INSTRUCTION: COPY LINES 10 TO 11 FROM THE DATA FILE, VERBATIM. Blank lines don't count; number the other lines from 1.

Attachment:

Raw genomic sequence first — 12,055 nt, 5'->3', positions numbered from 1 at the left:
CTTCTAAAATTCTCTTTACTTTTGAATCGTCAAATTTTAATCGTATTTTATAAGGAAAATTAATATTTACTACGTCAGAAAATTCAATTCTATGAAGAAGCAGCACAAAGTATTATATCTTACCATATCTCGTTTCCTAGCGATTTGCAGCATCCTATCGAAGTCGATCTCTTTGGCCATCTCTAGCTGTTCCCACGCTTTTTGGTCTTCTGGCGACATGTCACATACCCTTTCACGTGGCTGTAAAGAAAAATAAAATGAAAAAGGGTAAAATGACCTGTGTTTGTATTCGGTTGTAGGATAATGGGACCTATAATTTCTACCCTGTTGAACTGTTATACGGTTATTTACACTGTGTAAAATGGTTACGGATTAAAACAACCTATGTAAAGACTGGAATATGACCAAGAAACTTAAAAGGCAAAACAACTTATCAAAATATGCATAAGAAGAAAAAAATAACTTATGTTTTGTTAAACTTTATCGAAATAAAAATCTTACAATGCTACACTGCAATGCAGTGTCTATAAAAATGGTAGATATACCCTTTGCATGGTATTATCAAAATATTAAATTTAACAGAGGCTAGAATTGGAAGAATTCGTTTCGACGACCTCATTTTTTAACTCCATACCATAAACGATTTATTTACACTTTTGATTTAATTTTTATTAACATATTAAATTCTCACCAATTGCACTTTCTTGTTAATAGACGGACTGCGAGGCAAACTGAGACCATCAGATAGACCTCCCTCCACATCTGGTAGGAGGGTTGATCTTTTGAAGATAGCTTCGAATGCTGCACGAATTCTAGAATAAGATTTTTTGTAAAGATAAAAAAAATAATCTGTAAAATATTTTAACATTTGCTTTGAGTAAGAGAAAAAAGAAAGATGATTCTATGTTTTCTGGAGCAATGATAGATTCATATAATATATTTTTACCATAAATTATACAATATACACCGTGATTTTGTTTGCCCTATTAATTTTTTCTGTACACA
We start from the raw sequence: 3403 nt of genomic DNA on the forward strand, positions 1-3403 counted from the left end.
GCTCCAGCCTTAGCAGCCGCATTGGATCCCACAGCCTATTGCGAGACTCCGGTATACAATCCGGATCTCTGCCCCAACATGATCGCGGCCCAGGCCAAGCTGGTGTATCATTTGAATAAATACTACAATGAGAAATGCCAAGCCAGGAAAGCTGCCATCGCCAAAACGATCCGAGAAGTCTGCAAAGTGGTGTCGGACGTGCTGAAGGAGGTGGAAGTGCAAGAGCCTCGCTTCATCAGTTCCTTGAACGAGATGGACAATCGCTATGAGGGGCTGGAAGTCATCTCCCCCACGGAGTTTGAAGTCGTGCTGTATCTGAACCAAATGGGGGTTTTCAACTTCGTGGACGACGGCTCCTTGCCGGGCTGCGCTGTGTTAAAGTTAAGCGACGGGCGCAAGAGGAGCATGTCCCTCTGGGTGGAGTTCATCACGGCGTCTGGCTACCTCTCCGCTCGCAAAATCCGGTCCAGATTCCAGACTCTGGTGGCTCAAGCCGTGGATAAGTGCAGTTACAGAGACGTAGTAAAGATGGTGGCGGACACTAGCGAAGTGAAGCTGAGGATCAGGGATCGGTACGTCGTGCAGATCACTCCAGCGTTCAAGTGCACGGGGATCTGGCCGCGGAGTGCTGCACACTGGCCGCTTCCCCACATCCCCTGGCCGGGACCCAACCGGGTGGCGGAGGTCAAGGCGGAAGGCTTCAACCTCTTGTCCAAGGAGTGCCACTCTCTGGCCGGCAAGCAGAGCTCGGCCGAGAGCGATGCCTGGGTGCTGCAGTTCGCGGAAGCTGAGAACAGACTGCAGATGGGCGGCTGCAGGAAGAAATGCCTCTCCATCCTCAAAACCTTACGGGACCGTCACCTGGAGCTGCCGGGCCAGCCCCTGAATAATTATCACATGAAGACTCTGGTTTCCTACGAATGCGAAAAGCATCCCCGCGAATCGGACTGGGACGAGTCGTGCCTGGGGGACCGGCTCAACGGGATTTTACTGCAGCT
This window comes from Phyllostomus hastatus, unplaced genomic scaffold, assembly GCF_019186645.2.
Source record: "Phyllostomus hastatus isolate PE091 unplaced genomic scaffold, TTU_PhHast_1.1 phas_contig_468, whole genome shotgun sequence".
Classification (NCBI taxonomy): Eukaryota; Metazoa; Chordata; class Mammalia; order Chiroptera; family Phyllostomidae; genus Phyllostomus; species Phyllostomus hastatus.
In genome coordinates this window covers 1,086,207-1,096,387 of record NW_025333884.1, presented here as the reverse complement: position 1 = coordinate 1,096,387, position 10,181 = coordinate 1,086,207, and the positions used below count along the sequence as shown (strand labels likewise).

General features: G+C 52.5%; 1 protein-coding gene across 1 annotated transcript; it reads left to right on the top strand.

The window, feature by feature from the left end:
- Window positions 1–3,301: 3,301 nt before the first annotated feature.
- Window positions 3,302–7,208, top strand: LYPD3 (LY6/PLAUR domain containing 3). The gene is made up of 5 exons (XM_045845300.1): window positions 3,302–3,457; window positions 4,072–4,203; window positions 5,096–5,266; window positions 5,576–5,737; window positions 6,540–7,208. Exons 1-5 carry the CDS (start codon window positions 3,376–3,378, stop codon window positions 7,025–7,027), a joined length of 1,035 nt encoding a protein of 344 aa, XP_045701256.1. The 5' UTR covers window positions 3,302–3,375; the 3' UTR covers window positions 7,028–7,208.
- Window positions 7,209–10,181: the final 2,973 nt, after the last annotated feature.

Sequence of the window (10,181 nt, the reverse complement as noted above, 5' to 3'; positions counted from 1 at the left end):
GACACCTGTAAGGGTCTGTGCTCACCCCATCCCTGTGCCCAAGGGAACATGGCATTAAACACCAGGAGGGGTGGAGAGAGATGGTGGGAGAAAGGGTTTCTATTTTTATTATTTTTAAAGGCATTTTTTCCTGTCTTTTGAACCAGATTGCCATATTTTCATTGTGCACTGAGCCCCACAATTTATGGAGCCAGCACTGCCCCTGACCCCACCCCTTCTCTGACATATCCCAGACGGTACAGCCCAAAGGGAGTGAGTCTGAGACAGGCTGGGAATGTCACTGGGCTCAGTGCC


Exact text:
The window, feature by feature from the left end:
- Window positions 1–3,301: 3,301 nt before the first annotated feature.